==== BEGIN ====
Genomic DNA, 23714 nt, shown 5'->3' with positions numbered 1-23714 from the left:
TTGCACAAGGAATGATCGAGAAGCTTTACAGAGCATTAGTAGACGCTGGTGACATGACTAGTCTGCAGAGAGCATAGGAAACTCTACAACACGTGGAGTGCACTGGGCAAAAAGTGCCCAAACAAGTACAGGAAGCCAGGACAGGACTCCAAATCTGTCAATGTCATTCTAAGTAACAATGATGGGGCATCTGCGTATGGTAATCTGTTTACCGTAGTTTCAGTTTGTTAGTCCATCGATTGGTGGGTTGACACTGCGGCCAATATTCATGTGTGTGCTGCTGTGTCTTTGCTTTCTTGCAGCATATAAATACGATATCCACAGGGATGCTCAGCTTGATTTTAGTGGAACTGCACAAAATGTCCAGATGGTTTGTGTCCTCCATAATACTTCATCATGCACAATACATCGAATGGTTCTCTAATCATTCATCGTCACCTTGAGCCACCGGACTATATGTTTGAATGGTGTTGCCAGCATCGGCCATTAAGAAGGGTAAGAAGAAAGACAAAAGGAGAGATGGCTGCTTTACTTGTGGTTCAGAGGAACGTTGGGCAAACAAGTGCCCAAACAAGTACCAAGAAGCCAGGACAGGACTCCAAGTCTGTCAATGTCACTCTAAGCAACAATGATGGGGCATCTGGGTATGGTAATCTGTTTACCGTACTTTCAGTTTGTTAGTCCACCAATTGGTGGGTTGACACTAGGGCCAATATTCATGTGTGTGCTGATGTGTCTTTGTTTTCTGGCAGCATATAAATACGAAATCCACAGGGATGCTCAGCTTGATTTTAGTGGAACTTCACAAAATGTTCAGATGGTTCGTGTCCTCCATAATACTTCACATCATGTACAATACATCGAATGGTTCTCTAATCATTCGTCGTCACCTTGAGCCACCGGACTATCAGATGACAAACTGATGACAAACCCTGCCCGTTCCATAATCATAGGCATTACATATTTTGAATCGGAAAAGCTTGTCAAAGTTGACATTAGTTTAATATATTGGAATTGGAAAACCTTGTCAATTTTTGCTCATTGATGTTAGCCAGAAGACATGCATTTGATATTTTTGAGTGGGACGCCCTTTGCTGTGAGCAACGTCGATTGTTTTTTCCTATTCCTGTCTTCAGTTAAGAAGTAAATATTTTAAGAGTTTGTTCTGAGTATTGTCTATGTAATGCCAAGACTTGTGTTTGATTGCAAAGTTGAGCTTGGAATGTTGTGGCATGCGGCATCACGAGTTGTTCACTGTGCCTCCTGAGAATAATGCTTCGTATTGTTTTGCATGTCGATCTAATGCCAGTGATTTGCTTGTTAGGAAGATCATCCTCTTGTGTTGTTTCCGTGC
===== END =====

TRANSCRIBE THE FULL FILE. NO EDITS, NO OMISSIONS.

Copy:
Genomic DNA, 23714 nt, shown 5'->3' with positions numbered 1-23714 from the left:
TTGCACAAGGAATGATCGAGAAGCTTTACAGAGCATTAGTAGACGCTGGTGACATGACTAGTCTGCAGAGAGCATAGGAAACTCTACAACACGTGGAGTGCACTGGGCAAAAAGTGCCCAAACAAGTACAGGAAGCCAGGACAGGACTCCAAATCTGTCAATGTCATTCTAAGTAACAATGATGGGGCATCTGCGTATGGTAATCTGTTTACCGTAGTTTCAGTTTGTTAGTCCATCGATTGGTGGGTTGACACTGCGGCCAATATTCATGTGTGTGCTGCTGTGTCTTTGCTTTCTTGCAGCATATAAATACGATATCCACAGGGATGCTCAGCTTGATTTTAGTGGAACTGCACAAAATGTCCAGATGGTTTGTGTCCTCCATAATACTTCATCATGCACAATACATCGAATGGTTCTCTAATCATTCATCGTCACCTTGAGCCACCGGACTATATGTTTGAATGGTGTTGCCAGCATCGGCCATTAAGAAGGGTAAGAAGAAAGACAAAAGGAGAGATGGCTGCTTTACTTGTGGTTCAGAGGAACGTTGGGCAAACAAGTGCCCAAACAAGTACCAAGAAGCCAGGACAGGACTCCAAGTCTGTCAATGTCACTCTAAGCAACAATGATGGGGCATCTGGGTATGGTAATCTGTTTACCGTACTTTCAGTTTGTTAGTCCACCAATTGGTGGGTTGACACTAGGGCCAATATTCATGTGTGTGCTGATGTGTCTTTGTTTTCTGGCAGCATATAAATACGAAATCCACAGGGATGCTCAGCTTGATTTTAGTGGAACTTCACAAAATGTTCAGATGGTTCGTGTCCTCCATAATACTTCACATCATGTACAATACATCGAATGGTTCTCTAATCATTCGTCGTCACCTTGAGCCACCGGACTATCAGATGACAAACTGATGACAAACCCTGCCCGTTCCATAATCATAGGCATTACATATTTTGAATCGGAAAAGCTTGTCAAAGTTGACATTAGTTTAATATATTGGAATTGGAAAACCTTGTCAATTTTTGCTCATTGATGTTAGCCAGAAGACATGCATTTGATATTTTTGAGTGGGACGCCCTTTGCTGTGAGCAACGTCGATTGTTTTTTCCTATTCCTGTCTTCAGTTAAGAAGTAAATATTTTAAGAGTTTGTTCTGAGTATTGTCTATGTAATGCCAAGACTTGTGTTTGATTGCAAAGTTGAGCTTGGAATGTTGTGGCATGCGGCATCACGAGTTGTTCACTGTGCCTCCTGAGAATAATGCTTCGTATTGTTTTGCATGTCGATCTAATGCCAGTGATTTGCTTGTTAGGAAGATCATCCTCTTGTGTTGTTTCCGTGC